A plaque in the mail! (Laughs) Bob Timmers from Tennessee, bless his heart as they say down there… he put together this massive rockabilly website, somewhere in the early days of the internet. I think it is still up. It was officially recognised by the library of congress or whatever, it’s a big deal. It was hundreds of internet pages and that was all we had for a long time. I was a second generation inductee, meaning I am an older guy, you know, Stray Cats age. I came from that 80s resurgence. Of course we owe it all to the English, who started this stuff up, the revival festivals in the late 70s. But yeah, it was a thrill. When I was reintroduced to this music in the 90s and decided to try to do it again, I didn’t even think anyone knew who i was, so yes it was great.

Which brings us to this upcoming tour with Tammi Savoy. I believe the association Tammi only began a couple of years ago? Tell me how you two got together to work on music.
Barely two years. I met her a couple of years ago on a gig. She was singing backups and I was playing guitar. I was a substitute guitar player. Lance Lipinsky, have you heard of him? He won a rockabilly award a couple of years ago from Ameripolitan, the same year I think I won for instrumentalist. He’s a celebrated Jerry Lee Lewis kind of guy. He’s played piano with the Reverend Horton Heat. Lance puts on a big show and he has back up singers sometimes and a couple of horns. It’s like a variety act, a tribute show. He does, the 40s, 50s and 60s and there’s a girl group within that group called The Lovettes and Tammi was one of them. She showed up at one of my small club dates I was doing in Chicago and her and her husband and she sat in and sang Jim Dandy To The Rescue and the place just came alive. They called me the next day and bought all my CDs and said do you want to do a record. I said let’s do better than that, come on over. And here’s where everything started to get a bit strange. She comes over … and I had just like an 8 track recorder in the basement and it’s An old one. I’m not into home recording, I just do it to do demos for records. If someone asks me to do a record I’ll do a demo and send it to other musicians in Nashville and go to a real studio and cut it. That’s all it’s for… I mean I don’t have a studio. She comes downstairs I turn on 2 or 3 microphones, two channels, so two tracks like the old days. From the moment I hit record … just to see how it would sound … well, that’s our CD! We got a couple of songs down and the next two times she came over we got the rest of them down. From the moment she came over, that was the beginning and it just keeps getting better. Now we are writing and I can’t tell you how excited I am with the new material that we are coming up with. It’s been like that every step of the way. Everything we do, goes well. It’s a very unique act. I think she’d do well anywhere but she was just singing back ups before that. Now she’s writing songs too.

You currently only have the 6 track recording with Tammi, so what will Australian shows consist of? Obviously you’ll be playing some of the newer material as well?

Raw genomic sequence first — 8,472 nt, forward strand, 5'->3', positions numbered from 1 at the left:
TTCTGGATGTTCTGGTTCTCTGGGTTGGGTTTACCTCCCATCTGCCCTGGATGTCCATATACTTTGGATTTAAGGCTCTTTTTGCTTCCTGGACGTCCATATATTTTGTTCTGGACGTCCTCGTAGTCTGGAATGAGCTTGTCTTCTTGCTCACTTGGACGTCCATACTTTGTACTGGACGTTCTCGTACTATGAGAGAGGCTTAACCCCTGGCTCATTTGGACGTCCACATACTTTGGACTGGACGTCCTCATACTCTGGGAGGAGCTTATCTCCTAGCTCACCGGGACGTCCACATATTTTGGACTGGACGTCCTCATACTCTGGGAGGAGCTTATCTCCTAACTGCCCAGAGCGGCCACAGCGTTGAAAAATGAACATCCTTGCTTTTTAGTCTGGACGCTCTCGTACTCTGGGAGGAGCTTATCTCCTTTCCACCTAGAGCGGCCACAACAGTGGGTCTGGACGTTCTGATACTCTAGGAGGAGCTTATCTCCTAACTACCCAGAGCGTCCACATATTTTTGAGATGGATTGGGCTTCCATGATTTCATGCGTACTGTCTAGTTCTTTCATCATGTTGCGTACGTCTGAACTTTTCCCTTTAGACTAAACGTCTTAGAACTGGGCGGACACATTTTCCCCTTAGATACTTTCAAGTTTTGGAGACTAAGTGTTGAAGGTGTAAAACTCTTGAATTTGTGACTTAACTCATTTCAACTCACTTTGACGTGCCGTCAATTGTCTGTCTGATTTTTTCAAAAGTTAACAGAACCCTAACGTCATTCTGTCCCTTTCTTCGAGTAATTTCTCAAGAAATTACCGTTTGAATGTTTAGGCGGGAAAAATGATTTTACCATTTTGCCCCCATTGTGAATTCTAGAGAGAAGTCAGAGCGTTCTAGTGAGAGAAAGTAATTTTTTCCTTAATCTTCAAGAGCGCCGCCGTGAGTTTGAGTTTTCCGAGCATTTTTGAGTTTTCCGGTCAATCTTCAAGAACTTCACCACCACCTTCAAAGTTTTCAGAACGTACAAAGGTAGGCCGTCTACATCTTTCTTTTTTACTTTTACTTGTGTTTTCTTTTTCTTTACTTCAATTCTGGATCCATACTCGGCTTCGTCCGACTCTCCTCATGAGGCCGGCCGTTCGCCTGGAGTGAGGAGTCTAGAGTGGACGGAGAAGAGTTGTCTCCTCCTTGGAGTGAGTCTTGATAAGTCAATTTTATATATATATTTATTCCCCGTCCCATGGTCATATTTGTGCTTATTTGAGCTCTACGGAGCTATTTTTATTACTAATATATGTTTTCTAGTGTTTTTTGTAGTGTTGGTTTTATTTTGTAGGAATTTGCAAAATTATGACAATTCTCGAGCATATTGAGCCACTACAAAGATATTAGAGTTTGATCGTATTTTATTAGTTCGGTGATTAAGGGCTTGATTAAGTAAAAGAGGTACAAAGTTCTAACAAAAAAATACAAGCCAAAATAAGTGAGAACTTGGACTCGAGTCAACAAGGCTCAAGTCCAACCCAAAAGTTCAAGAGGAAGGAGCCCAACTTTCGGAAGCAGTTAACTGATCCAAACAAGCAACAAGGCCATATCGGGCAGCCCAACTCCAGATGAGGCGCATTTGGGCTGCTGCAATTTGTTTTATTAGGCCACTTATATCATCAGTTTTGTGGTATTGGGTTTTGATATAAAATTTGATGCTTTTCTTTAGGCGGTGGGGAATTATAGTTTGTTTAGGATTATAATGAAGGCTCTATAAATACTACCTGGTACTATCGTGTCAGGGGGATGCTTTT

Absolutely. We’ll be doing our original material. We are putting out a ten song record, including our single that we have on a small start up label called Swell Tunes, which is everything rockabilly. Everything with her is on vinyl. What’s funny is the song that I wrote, Big Baby, was picked up by Wanda Jackson. I thought that she had dropped the song and wasn’t going to record it. Joan Jett was producing it. We were recording it again on 8 track in the basement and used two or three of the tracks. It’s kind of a miracle that they came out sounding so good. So we cut the track and then Wanda’s management blew a gasket and I had to talk to them and tell them no, this is not a new artist, this is me recording it and the singer is with a group… you know, we’re just going to do vinyl, you can still put the record out. As it turns out she had recorded it. It was supposed to be coming out on her last record … so that’s kinda funny.

What will the band consist of for this tour?
It will be rockabilly instrumentation, doing old RnB tunes that used to be with horns and piano but we have stripped it down to bass guitar and drums, so it is different to the original recordings but an act like no other.

Apart from this gig with Tammi, what else is happening for you?
Probably the most known one is Carlene Carter. I’m flying down to Nashville and playing the Grand Ol Opry and a number of dates but Tammi is getting so popular I am beginning to get schedule conflicts. I don’t know how that is going to pan out but it’s nice to be wanted. Tammi definitely attracts a lot of attention


Friday July 5 Meeniyan Town Hall, Vic
Sat July 6 Caravan Club, Melbourne
Sun July 7 Thornbury Theatre, Melbourne
Wed July 10  Oxford Arts, Sydney
Thurs July 11 Lizotte’s, Newcastle
July 12 & 13 Bello Music Festival, Bellingen, NSW
Sun July 14 Lefty’s, Brisbane

Ticket info:

Think you might like to know a little more about rockabilly? Here’s some homework. Check out these classic rockabilly albums.

Bill Haley – Rock The Joint
Elvis Presley – Baby Let’s Play House
Tennessee Ernie Ford – Blackberry Boogie
Johnny Burnette & The Rock ‘N Roll Trio – Sweet Love On My Mind
Carl Perkins – Blue Suede Shoes (1956)
Gene Vincent And The Blue Caps- Gene Vincent And The Blue Caps
Eddie Cochran – The Eddie Cochran Memorial Album
The Meteors – Metoer Madness
Wanda Jackson – Rockin’ With Wanda
Link Wray & The Wraymen – Link Wray & The Wraymen
Blast Off! by The Stray Cats
Reverend Horton Heat – Revival
The Polecats – Rockabilly Guy

Share this